*Note: Dylan wanted me to add that I was in fact very against the creation of this recipe. I had always made my own guacamole, with lime juice, spices, etc… and didn’t think there was any way mixing some salsa in with avocado would be any good. So here, on this day, I will put in writing… He was right. IT’S AMAZING!

Cauliflower: The Ninja Food

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I can honestly say that before becoming a vegetarian the only time I really ever saw cauliflower was on those vegetable party platters, the ones that no one ever likes but for some reason someone always brings… Not sure if I actually ever tried it before deeming it broccoli’s albino cousin and deciding that I didn’t like it?

But now this veggie holds a special place in my heart; oftentimes the MVP of my weekly grocery lists. When I first cut meat of out of my diet I thought I was doomed to a life of texture-less vegan “mush-mush.” My first homemade vegan burrito made me feel like I was eating baby food wrapped in a tortilla. Meat seemed to offer some texture, something I was desperately missing as a new veggie.  I mean sure, you could add other veggies but none of them really stood up to my expectations.

That is… until I discovered cauliflower. When roasted it has a nice sturdy texture and mild flavor. It seems to absorb seasonings and flavor, matching well with any cuisine. I started experimenting and came up with a few different recipes for my beloved cauliflower: Cauliflower Stir-fry, Buffalo Cauliflower Poppers, Cauliflower Picadillo and my favorite, Cauliflower Tacos.

Here’s the recipe for my yummy Cauliflower Tacos:

Cauliflower Tacos with Grilled Veggies and Black Bean Corn Salsa

Serves: 4 people

Prep Time: 30 minutes

Cook Time: 30 minutes

Ingredients:

  • 1 head Cauliflower (see directions for prep)
  • 1 medium yellow onion (sliced in thin strips)
  • 1 bell pepper any color (sliced in thin strips)
  • 3 cloves garlic (minced)
  • 1 can black beans (drained and rinsed)
  • 1 cup grape or cherry tomatoes (cut in quarters)
  • 1 cup non-GMO frozen corn (thawed)
  • 1/2 cup Cilantro (minced)
  • 1 lime
  • 1 avocado
  • 1-2 tbsp oil
  • 2-3 tbsp Taco Seasoning (see homemade recipe below)
  • 1/2 cup water
  • 8 corn/flour tortillas or taco shells

Directions:

Pre-heat oven to 350 degrees, cut cauliflower into large pieces separating the top pieces from the stalk. Roast cauliflower for 15-20 minutes.

Meanwhile, cut and prepare onion and peppers for grilling. If you don’t have a grill or don’t want to make a mess grilling just a few veggies, you can sauté the peppers and onions in a small pan with a little oil (you can start grilling/sautéing when the cauliflower is almost done in the oven).

Prepare the black bean corn salsa by mixing the beans, tomatoes, corn, cilantro and juice from 1 lime. Set aside to marinade.

When the cauliflower is done, remove from oven and let sit to cool for 5 minutes. Leave the oven on to heat the tortillas.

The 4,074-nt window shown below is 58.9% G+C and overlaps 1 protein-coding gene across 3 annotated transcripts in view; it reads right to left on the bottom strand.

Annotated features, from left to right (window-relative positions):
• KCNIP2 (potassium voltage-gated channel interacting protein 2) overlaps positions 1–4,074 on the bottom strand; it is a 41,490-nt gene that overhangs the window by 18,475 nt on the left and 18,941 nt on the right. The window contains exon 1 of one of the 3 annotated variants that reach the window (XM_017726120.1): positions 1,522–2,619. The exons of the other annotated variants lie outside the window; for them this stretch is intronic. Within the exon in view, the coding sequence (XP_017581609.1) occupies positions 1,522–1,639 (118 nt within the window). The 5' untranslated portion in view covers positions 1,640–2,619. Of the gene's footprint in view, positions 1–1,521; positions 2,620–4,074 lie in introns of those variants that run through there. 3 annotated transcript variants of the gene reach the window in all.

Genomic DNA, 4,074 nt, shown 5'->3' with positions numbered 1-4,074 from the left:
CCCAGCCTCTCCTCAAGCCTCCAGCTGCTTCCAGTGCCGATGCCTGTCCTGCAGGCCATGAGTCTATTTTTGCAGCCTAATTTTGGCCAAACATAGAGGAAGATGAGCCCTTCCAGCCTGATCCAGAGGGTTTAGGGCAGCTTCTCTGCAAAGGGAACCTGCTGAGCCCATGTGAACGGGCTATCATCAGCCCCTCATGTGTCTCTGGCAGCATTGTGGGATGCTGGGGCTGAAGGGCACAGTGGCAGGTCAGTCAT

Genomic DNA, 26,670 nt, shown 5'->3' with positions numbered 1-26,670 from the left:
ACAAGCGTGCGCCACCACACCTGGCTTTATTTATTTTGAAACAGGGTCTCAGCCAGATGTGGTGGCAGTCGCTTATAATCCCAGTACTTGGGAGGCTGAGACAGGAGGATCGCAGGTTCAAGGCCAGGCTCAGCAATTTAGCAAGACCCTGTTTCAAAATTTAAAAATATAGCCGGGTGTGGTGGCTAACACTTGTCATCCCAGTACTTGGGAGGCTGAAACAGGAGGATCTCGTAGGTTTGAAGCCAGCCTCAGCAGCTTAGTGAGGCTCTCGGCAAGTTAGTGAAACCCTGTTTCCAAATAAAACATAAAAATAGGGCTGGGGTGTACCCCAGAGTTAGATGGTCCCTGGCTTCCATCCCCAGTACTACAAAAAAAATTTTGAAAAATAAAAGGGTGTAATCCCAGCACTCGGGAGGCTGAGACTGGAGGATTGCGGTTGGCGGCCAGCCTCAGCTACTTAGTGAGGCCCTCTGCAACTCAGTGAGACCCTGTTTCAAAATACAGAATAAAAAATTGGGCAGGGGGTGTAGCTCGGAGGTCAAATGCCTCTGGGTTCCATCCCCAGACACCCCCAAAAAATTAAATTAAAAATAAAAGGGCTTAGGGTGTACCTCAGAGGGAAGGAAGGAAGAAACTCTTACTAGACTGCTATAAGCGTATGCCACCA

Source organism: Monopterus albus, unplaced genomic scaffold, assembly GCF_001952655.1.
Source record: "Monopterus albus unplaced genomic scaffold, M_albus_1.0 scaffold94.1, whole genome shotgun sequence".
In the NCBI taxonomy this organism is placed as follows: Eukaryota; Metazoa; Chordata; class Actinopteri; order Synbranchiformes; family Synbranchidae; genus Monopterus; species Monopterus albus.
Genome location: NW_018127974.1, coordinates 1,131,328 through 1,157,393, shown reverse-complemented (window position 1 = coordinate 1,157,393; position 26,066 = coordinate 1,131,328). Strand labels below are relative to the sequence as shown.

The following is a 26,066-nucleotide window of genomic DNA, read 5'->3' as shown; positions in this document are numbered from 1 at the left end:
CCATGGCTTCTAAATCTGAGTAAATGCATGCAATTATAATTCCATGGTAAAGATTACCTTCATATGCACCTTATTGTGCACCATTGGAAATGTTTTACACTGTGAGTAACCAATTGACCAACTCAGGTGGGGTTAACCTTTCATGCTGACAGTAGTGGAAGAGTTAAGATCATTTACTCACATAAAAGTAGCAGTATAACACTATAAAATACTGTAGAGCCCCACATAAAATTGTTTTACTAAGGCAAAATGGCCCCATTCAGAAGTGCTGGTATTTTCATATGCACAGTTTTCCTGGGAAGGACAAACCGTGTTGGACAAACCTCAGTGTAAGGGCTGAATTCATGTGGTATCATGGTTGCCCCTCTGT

While cauliflower is cooling, heat oil in a large pan over medium-high, mince the garlic and sauté for 3-4 minutes or until light brown and fragrant. Crumble (for “ground beef” texture) or chop (for “chicken” texture) the cauliflower into small pieces and toss in with the garlic. Cook the cauliflower and garlic for a minute, stirring to prevent sticking. Stir in taco seasoning and water to coat (adding more water if necessary). Bring mixture to a simmer and then turn the heat to low and cover pan. Let sit covered for 10 minutes while you prepare the rest of the toppings.

Warm tortillas in oven. Mash avocado, leaving some chunks in a medium sized bowl.

For the perfect taco construction:

  1. Put avocado mash on tortilla
  2. Load up with cauliflower mixture
  3. Top with onions and peppers
  4. Don’t be shy with the black bean corn salsa

Taco Seasoning

Serves: who knows? Makes enough for a couple times of taco cooking

Prep Time: 5 minutes, if that

Cook Time: NONE!

Ingredients:

  • 1 tbsp chili powder
  • 1/4 teaspoon garlic powder
  • 1/4 teaspoon onion powder
  • 1/4 teaspoon red pepper flake
  • 1/4 teaspoon paprika
  • 2 teaspoons cumin
  • salt and pepper to taste

Directions:

Mix all ingredients together in a bowl. Store leftover seasoning in an airtight container in the pantry.

IngredientsChopping onions and orange bell pepper Squeezing Lime Chopping Cauliflower IMG_1269 IMG_1273 IMG_1287

Get creative with your cauliflower mixture – burritos, enchiladas, quesadillas, nachos… the sky’s the limit! Bon Appétit!

Oh and I can’t leave you without this… If you’re in the South Florida area, you have to check out Sublime’s Frito Misto (fried breaded cauliflower with a asian orange sauce). Uh-may-zing! Not necessarily healthy, but it’s good vegan cheat food. http://www.sublimerestaurant.com

Let me know what you think of the tacos! Do you have any suggestions? Questions? Ideas? Let me have it… I’m here to learn while sharing what I know…

 

*Update*

Check out my recipe on the veggie nook’s Healthy Vegan Friday post.